VLTI/PIONIER images the Achernar disk swell⋆
1 Université Côte d’Azur, Observatoire de la Côte d’Azur, CNRS, Lagrange, Blvd de l’Observatoire, CS 34229, 06304 Nice Cedex 4, France
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2 Unidad Mixta Internacional Franco-Chilena de Astronomía (UMI 3386), CNRS/INSU, France & Departamento de Astronomía, Universidad de Chile, Camino El Observatorio 1515, Las Condes, Santiago, Chile
3 LESIA (UMR 8109), Observatoire de Paris, PSL, CNRS, UPMC, Univ. Paris-Diderot, 5 place Jules Janssen, 92195 Meudon, France
4 ESO – European Organisation for Astronomical Research in the Southern Hemisphere, Santiago, Casilla 19001, Chile
5 Instituto de Astronomia, Geofísica e Ciências Atmosféricas, Universidade de São Paulo (USP), rua do Matão 1226, Cidade Universitária, São Paulo, SP – 05508-900, Brazil
Received: 1 February 2016
Accepted: 8 February 2017
Context. The mechanism of disk formation around fast-rotating Be stars is not well understood. In particular, it is not clear which mechanisms operate, in addition to fast rotation, to produce the observed variable ejection of matter. The star Achernar is a privileged laboratory to probe these additional mechanisms because it is close, presents B ⇌ Be phase variations on timescales ranging from ~6 yr to ~15 yr, a companion star was discovered around it, and probably presents a polar wind or jet.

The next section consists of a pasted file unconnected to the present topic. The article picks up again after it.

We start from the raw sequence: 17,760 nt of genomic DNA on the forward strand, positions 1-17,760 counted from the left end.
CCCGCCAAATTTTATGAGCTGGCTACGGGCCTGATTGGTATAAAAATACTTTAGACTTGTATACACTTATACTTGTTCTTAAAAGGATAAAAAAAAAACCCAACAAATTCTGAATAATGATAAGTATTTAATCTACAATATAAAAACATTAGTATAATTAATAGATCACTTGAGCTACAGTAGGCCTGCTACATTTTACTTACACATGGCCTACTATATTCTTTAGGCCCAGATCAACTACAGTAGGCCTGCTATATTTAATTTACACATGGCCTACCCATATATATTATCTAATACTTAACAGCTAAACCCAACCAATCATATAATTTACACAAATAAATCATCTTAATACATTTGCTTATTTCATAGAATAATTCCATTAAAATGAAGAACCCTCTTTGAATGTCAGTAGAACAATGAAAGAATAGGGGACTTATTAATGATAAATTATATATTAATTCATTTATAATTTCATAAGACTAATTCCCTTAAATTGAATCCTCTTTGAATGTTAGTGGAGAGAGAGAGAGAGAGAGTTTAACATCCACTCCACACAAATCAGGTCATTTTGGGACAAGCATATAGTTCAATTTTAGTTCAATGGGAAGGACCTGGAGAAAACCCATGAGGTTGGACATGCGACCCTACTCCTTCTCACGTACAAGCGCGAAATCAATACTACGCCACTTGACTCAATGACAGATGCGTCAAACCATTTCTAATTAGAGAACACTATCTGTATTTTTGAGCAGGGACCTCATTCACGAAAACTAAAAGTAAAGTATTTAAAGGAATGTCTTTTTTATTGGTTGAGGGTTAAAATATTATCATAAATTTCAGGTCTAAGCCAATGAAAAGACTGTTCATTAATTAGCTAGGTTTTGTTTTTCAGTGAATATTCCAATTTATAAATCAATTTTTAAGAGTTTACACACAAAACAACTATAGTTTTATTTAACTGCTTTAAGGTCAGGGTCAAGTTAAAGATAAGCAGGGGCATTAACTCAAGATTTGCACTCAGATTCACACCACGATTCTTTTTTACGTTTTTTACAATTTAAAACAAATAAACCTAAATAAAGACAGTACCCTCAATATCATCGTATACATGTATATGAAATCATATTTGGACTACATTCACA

Aims. Despite all these previous studies, the disk around Achernar was never directly imaged. Therefore we seek to produce an image of the photosphere and close environment of the star.
Methods. We used infrared long-baseline interferometry with the PIONIER instrument at the Very Large Telescope Interferometer (VLTI) to produce reconstructed images of the photosphere and close environment of the star over four years of observations. To study the disk formation, we compared the observations and reconstructed images to previously computed models of both the stellar photosphere alone (normal B phase) and the star presenting a circumstellar disk (Be phase).
Results. The observations taken in 2011 and 2012, during the quiescent phase of Achernar, do not exhibit a disk at the detection limit of the instrument. In 2014, on the other hand, a disk was already formed and our reconstructed image reveals an extended H-band continuum excess flux. Our results from interferometric imaging are also supported by several Hα line profiles showing that Achernar started an emission-line phase sometime in the beginning of 2013. The analysis of our reconstructed images shows that the 2014 near-IR flux extends to ~1.7–2.3 equatorial radii. Our model-independent size estimation of the H-band continuum contribution is compatible with the presence of a circumstellar disk, which is in good agreement with predictions from Be-disk models.
Key words: stars: individual: Achernar / stars: rotation / stars: imaging / circumstellar matter / instrumentation: interferometers / techniques: high angular resolution
© ESO, 2017